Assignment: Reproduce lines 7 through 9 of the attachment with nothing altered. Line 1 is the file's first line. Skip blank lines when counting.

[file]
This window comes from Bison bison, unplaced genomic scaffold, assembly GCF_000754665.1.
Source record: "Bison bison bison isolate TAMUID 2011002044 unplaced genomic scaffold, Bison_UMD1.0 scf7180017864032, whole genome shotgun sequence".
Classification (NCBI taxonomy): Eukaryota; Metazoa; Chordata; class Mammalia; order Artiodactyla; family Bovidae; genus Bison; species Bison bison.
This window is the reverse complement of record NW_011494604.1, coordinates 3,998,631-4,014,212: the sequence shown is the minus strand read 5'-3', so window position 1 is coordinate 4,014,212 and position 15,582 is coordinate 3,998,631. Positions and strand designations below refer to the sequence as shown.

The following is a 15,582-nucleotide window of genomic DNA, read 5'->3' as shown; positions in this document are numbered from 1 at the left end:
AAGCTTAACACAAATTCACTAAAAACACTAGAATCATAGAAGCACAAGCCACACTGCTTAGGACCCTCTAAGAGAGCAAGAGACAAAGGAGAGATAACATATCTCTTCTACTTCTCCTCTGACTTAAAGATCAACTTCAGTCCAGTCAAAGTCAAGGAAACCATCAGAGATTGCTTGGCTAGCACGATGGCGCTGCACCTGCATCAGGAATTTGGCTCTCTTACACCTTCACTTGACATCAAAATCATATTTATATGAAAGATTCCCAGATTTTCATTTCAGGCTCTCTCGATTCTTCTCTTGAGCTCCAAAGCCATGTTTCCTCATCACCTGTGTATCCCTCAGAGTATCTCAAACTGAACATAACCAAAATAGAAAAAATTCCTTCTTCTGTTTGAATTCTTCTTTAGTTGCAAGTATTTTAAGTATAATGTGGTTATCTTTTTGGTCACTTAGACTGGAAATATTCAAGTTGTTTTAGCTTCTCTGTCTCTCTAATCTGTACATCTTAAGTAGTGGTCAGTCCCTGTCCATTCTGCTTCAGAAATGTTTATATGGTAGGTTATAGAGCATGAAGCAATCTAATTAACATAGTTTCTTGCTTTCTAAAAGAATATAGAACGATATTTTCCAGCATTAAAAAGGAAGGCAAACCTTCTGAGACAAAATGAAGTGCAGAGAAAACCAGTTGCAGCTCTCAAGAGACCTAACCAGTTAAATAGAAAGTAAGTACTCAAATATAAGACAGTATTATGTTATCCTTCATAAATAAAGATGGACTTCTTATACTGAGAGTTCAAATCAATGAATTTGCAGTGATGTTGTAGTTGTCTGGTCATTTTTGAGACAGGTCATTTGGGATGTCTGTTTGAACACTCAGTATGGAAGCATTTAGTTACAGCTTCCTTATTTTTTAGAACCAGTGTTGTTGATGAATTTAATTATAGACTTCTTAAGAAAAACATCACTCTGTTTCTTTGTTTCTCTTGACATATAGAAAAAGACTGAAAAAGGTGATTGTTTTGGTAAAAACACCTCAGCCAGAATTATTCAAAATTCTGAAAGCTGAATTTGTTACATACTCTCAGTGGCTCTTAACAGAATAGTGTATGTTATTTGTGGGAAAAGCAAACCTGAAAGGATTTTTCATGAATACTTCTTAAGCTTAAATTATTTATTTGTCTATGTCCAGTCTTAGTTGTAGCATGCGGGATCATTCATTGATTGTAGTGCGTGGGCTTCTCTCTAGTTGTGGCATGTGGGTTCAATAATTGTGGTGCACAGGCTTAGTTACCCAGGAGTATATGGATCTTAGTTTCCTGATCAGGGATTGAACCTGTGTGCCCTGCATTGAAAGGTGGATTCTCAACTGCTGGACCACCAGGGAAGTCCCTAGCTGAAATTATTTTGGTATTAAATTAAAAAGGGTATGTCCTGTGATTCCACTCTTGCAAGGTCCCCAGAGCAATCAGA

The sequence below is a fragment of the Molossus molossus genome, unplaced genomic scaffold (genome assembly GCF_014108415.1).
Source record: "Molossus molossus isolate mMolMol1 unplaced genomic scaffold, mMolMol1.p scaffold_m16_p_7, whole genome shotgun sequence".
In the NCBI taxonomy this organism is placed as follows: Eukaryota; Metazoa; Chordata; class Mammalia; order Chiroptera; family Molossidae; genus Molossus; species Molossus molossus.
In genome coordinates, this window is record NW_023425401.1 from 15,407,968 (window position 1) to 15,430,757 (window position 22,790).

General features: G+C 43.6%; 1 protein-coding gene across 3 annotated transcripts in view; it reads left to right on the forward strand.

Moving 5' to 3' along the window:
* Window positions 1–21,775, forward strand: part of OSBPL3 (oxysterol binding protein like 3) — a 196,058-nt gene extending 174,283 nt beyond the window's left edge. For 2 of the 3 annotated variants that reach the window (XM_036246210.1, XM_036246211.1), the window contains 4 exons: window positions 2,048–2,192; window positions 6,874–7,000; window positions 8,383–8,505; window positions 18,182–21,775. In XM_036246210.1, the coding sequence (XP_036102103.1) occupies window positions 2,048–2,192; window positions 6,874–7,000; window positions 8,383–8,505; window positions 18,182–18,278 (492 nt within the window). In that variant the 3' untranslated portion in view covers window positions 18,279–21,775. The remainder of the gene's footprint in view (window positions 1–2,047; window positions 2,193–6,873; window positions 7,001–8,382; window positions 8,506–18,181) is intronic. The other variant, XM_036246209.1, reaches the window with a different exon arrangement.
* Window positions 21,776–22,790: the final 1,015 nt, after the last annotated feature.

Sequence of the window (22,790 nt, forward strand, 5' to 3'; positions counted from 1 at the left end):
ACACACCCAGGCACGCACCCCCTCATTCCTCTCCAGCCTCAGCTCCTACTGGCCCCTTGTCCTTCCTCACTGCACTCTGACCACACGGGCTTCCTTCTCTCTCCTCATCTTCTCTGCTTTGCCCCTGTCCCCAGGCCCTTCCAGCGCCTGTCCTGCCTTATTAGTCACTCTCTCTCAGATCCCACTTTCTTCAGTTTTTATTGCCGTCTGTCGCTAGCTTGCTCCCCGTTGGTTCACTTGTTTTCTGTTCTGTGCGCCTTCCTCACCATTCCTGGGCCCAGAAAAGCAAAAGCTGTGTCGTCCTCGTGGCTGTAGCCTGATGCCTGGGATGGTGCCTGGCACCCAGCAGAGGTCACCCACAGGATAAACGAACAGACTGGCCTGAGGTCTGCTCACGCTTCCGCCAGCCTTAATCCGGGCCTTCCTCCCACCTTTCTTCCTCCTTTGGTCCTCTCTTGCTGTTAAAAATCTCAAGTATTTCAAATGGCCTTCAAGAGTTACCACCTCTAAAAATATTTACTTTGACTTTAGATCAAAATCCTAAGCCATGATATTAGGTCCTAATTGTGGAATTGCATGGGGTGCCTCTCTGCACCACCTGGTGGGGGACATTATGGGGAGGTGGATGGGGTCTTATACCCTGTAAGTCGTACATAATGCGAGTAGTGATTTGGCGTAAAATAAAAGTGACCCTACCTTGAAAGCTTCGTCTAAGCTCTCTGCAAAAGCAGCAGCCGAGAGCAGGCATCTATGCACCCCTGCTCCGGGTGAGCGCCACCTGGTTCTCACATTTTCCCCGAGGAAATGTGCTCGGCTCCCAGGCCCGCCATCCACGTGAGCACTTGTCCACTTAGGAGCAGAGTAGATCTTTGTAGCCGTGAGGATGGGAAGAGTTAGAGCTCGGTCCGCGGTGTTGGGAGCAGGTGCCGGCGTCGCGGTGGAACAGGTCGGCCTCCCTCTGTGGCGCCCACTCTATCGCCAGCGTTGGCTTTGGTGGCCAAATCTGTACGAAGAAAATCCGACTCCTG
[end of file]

The sequence below is a fragment of the Molossus molossus genome, unplaced genomic scaffold (genome assembly GCF_014108415.1).
Source record: "Molossus molossus isolate mMolMol1 unplaced genomic scaffold, mMolMol1.p scaffold_m16_p_7, whole genome shotgun sequence".
In the NCBI taxonomy this organism is placed as follows: Eukaryota; Metazoa; Chordata; class Mammalia; order Chiroptera; family Molossidae; genus Molossus; species Molossus molossus.